The Hue / Saturation / Lightness adjustment layer allows you to change the colors in an image as well as the saturation and lightness.
1. Click the Hue / Saturation / Lightness icon in the Adjustments window to create an adjustment layer.
2. Move the hue slider to change the colors in the image. Notice that “Master” is selected in the drop-down menu. This means that any changes you make will affect all of the colors at once. I chose the value -18 to make the flowers contain more pink.
3. Move the Saturation slider to increase or decrease the vividness of the colors. This will affect all of the colors in the image. Since I already adjusted the Saturation of my image in the previous section, I chose to leave the slider at 0.
4. Adjust the Lightness slider to increase or decrease the brightness of the color range. Again, since the “Master” option is selected, this will affect all of the colors in the image. Since I prefer editing the brightness with other tools (such as levels and curves), I left the Lightness value at 0.
5. In the drop-down menu, select “Reds” instead of “Master.” Moving the Hue, Saturation, and Lightness sliders will now affect only the red areas of the image. Adjust these sliders to taste for every color in the drop-down menu. The goal here is to make the colors in the image more interesting while also making the subject or focal point stand out more.
The Color Balance Adjustment Layer tool is one of the easiest ways to achieve color correction. The tool allows you to adjust the color values for the shadows, midtones, and highlights in the image.
1. Click on the Color Balance icon in the Adjustments window to create a Color Balance Adjustment Layer.
2. With “Midtones” selected in the Tones drop-down menu, move the sliders back and forth between Cyan and Red, Magenta and Green, and Yellow and Blue until you are happy with the effect.
3. Select Highlights from the Tones drop-down menu. Repeat step 2 for both the Highlights and the Shadows.
The Selective Color Adjustment Layer tool allows for the CMYK values to be increased or decreased within each color channel. For example, you can change the intensity of Cyan in the Red areas of the photo. You can use this tool to greatly alter the colors in an image.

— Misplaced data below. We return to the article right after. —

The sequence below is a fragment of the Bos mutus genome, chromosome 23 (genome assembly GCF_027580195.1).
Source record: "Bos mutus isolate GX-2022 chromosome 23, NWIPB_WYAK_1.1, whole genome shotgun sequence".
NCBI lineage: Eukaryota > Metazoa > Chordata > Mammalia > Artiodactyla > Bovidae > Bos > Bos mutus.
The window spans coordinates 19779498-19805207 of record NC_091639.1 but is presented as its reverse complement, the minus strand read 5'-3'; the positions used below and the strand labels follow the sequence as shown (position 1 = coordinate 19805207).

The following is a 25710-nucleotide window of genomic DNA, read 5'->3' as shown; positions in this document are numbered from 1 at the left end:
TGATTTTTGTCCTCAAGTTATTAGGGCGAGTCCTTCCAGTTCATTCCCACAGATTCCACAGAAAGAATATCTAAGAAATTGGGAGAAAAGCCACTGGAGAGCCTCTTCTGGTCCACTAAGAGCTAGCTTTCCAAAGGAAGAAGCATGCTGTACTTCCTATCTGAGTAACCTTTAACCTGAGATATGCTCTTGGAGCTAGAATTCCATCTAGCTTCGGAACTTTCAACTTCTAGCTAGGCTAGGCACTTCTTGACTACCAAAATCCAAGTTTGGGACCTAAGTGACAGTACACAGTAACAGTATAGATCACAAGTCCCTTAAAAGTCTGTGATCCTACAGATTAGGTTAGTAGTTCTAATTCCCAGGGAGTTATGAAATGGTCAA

1. Select the Selective Color icon in the Adjustments window to create a Selective Color Adjustments Layer.
2. Move the Cyan slider to the right to increase the intensity of Cyan in the Red areas of the photo. Move it to the left to decrease the intensity. Do this with the Magenta, Yellow, and Black sliders as well.
3. Select Yellow in the Colors drop-down menu, and repeat step 2. Adjust the CMYK sliders for each color channel until you are happy with the image.
After you’ve finished making all of these color corrections, I suggest going back through and cleaning up any areas that look unrealistic or over-saturated using the layer masks on the adjustment layers. Any areas that you color over with black on the layer masks will not be affected by the corresponding adjustment layers.
As you may have noticed, the color alterations that I made to my photo caused the flowers in the background to have a halo effect, so I used a soft brush and painted black over these areas on the layer masks of each of the adjustment layers. This prevented the adjustment layers from affecting those areas of the photo.